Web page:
20(X)Determination of applications
(1) In order to obtain a license, the stipulated legal entity must request for a file to be opened by the Authority in writing.
(2) Once the Authority has received the request, the Authority is hereby required to initiate procedure to process and ‘consider’ the entity’s application; an application must be ‘considered’ and determined by the Authority before the end of the period of six months beginning with the date on which it received the completed application.
(3) The Authority may deem an application incomplete, if it is appropriate to do so.
(4) The legal entity, who advanced the application, may withdraw his application, by written notice, at any time; where this occurs, the legal entity shall remain liable for any application costs already incurred or reasonably incurred thereafter.

21(X)Consideration
(1) The Authority is, in ascertaining the eligibility of an entity to be granted a license, hereby obligated to consider the following:
(X) (a) all available and declared information in respect to each director, partner or governing member (if applicable) of the entity;
(X) (b) the corporate interests, and potential conflicts of interest, of each director, partner or governing member (if applicable) of the entity with significant interest and/or holdings;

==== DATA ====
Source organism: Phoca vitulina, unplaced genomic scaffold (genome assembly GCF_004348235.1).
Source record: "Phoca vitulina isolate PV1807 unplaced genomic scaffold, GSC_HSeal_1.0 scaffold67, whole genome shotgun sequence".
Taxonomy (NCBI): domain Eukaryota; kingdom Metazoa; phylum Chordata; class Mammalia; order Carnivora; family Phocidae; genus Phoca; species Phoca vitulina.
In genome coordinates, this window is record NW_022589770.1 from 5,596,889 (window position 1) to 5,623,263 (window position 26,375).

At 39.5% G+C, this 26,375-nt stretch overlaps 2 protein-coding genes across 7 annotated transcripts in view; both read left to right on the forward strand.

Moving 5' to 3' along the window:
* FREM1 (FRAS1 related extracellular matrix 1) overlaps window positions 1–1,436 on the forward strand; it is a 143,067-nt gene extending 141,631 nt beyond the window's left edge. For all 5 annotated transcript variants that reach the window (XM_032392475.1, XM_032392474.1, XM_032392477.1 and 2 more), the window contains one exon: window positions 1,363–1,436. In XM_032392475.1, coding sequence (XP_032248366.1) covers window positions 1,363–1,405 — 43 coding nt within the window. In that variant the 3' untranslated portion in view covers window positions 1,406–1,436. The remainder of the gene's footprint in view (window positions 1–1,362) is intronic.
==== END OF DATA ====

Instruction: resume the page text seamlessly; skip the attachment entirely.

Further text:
(X) (X) (i) In this respect, the Authority is to more assiduously focus on the ultimate controlling party.
(X) (c) details concerning any unspent conviction of any director, declared shareholder or other individual of significance;
(X) (d) details concerning the insolvency and/or bankruptcy of any director, shareholder or other individual of significance;
(X) (e) details concerning the disqualification of any director, shareholder or other individual of significance under the Company Directors Disqualification Act 1986;
(X) (f) details of any disciplinary or regulatory proceedings against any director, shareholder or other individual of significance;
(X) (g) applications, other licenses or other comunique to, granted by or otherwise between the respective and applicable prior regulators in the United Kingdom and the European Economic Area;
(X) (h) details concerning any current, pending or completed investigation by any statutory regulatory or government body in the United Kingdom, the European Economic Area or beyond in respect to matters concerning the regulated activities;
(X) (i) the nature of provisions concerning regulated services;
(X) (j) the target audience of broadcasts or advertising;
(X) (k) potential necessary restrictions on duration or timing of scheduled programmes;
(X) (l) any other factor deemed to be necessary by the Authority.
(2) The Authority retains the right to reject an application on the grounds of:-
(X) (a) incomplete applications and/or insufficient documentation supporting said application;
(X) (b) Insufficient justification, demand or niche in the market;
(X) (c) a current lack of broadcast rights for proposed content or lack of contractual agreement with right holders;
(X) (d) conflicts of interest, or convictions that could jeopardise the integrity or impartiality of the legal entity, the Authority or the relevant market as a whole;
(X) (e) insufficient backing capital;